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We usually want the most velocity we can SAFELY get, and here’s all about how to stay safe. Keep reading!

Glen Zediker

I’ve been on the topic of load development — “working up” a load — for the past couple of editions, and, based on the excellent feedback from you all, here’s more. As always, there’s only so much I can write before I have to cut myself off.

I’ve said that velocity is the initial leading indicator of pressure. Velocity, in itself, however, is not a definitive indicator of pressure. I’d like to clarify… The first point is that I am a big believer in establishing a goal for load development, and, for me (and likely most others) that is a velocity. Accuracy is a given! I will never consider a combination that’s not shooting little knots downrange, but accuracy and velocity are not mutually exclusive. I also would never consider a combination that produced very small groups at an unacceptably low velocity, and that’s because I’m shooting (always) beyond 200 yards. The super-accurate low-velocity load gets its bullet shifted that much more in a variable wind, so it’s way on less likely to maintain those small groups.

I want to hit the velocity ballpark I have in mind and that’s why chronograph readings as I’m incrementally increasing the propellant charge are my leading indicator to how close I’m getting. I am also, always, looking for pressure signs on the spent cases — each and every one ejected.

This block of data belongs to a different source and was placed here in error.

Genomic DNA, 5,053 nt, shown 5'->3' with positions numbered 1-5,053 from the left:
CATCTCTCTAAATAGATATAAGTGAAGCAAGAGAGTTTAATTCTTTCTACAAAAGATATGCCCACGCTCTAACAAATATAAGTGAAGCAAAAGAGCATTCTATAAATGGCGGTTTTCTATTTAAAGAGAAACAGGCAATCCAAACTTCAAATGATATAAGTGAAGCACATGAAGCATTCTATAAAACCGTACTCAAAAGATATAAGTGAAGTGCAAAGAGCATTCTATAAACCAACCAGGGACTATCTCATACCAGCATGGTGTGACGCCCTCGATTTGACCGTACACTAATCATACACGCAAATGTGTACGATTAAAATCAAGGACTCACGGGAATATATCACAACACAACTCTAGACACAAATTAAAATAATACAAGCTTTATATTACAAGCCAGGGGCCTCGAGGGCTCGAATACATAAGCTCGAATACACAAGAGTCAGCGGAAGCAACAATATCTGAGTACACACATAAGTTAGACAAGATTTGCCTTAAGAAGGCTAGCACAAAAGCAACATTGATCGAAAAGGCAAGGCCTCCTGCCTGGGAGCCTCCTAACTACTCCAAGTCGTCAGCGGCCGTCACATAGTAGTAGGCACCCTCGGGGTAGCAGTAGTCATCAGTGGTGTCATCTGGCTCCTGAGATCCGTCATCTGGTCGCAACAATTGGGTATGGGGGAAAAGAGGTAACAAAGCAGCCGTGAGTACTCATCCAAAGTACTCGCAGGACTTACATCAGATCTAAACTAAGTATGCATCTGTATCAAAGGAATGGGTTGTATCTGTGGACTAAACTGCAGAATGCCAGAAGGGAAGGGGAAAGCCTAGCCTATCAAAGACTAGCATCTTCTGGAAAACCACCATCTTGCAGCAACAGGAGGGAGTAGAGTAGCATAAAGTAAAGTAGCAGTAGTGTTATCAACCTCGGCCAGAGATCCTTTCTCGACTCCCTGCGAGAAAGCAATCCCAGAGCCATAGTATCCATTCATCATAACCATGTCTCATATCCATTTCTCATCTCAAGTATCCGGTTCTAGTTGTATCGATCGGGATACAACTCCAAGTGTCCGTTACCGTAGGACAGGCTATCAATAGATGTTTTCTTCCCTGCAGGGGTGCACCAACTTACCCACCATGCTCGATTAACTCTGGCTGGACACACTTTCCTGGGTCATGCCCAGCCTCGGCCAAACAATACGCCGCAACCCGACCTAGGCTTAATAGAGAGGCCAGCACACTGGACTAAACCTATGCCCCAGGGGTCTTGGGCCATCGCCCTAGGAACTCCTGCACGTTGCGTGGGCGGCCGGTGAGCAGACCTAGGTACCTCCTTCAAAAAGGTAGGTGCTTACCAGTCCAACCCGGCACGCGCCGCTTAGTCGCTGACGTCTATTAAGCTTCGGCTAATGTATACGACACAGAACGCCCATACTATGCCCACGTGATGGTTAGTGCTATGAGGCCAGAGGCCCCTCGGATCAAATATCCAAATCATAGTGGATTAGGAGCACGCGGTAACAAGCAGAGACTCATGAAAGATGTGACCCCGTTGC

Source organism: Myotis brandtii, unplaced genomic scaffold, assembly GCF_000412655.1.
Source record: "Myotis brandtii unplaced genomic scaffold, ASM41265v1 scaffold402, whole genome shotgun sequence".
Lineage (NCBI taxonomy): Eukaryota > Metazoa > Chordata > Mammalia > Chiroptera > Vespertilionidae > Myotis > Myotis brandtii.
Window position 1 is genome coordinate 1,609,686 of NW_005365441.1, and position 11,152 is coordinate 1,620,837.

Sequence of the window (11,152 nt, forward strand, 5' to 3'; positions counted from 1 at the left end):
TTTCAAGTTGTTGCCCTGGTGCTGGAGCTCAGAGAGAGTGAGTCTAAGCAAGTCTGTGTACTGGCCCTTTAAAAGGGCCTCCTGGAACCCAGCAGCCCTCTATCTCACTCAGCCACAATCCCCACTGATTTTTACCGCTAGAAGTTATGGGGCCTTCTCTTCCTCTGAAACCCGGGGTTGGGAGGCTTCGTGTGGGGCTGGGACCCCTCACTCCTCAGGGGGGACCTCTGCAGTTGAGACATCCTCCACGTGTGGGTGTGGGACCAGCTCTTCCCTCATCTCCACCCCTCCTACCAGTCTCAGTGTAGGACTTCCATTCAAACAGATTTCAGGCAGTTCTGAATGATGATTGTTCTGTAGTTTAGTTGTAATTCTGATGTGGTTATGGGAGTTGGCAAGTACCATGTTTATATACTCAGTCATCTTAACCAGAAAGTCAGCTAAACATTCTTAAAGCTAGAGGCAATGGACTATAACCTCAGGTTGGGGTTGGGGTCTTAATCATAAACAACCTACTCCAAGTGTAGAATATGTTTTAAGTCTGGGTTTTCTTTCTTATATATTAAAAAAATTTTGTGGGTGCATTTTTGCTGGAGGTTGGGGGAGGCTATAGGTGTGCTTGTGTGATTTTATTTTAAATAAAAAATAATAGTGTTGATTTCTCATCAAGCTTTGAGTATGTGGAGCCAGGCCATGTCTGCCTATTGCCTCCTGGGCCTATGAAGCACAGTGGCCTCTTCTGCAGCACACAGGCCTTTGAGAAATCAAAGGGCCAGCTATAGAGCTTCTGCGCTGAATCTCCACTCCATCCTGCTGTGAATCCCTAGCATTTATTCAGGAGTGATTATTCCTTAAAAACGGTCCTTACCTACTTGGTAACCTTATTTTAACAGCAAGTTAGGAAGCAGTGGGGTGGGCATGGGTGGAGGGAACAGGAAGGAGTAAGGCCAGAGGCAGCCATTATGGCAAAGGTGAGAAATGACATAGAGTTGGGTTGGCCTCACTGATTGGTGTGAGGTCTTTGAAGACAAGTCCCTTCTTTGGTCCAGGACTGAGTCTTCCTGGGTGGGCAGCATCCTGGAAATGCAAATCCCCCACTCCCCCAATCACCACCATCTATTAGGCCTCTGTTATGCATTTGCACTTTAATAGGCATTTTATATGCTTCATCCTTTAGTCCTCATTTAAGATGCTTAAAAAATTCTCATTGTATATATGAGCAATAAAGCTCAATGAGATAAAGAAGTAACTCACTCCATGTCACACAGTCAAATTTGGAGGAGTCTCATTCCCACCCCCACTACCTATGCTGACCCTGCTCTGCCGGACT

So about those pressure signs…

Primer condition gets first attention.

primer pressure signs
Middle is what I want to see: pretty much a new primer with a nice round dimple in the center. Right, well. Massive pressure! But notice that the primer still shows a radius on the edges and is only a little rougher in appearance, well, aside from the crack…

A primer should have a smoothly dimpled firing pin indention, a shiny appearance, and a visible radius on its edge. If any of those are missing or compromised to varying degrees, there’s your sign… A dull and flattened primer has been abused, as well as one with a pitted or cratered appearance. Clearly, a crack or leak (indicated by black fouling) is way over the limit. After experience, backed up by gauged measurements, you’re liable to find that judging what’s “normal” and “safe” from one rifle can be different from another. I have had individual guns that flattened primers at any point near a safe-maximum charge. And, I’ve had them that just lied. Unfortunately, small-rifle primers don’t show always show pressure signs as reliably as large-rifle primers (structural differences). I’ve had experiences where the primers are all nice and shiny like and then blow out with the next increment. Shame on me for taking it there, and, speaking of: don’t get greedy! That’s one reason a velocity goal is important. Despite what your kindergarten teacher told you, you’re not that special… If you’re reading another 50+ feet per second more than what consensus says you should, better bet you’re over-pressure. “We” went through a lot of that when coated bullets got popular: those changed all the rules for “maximums.”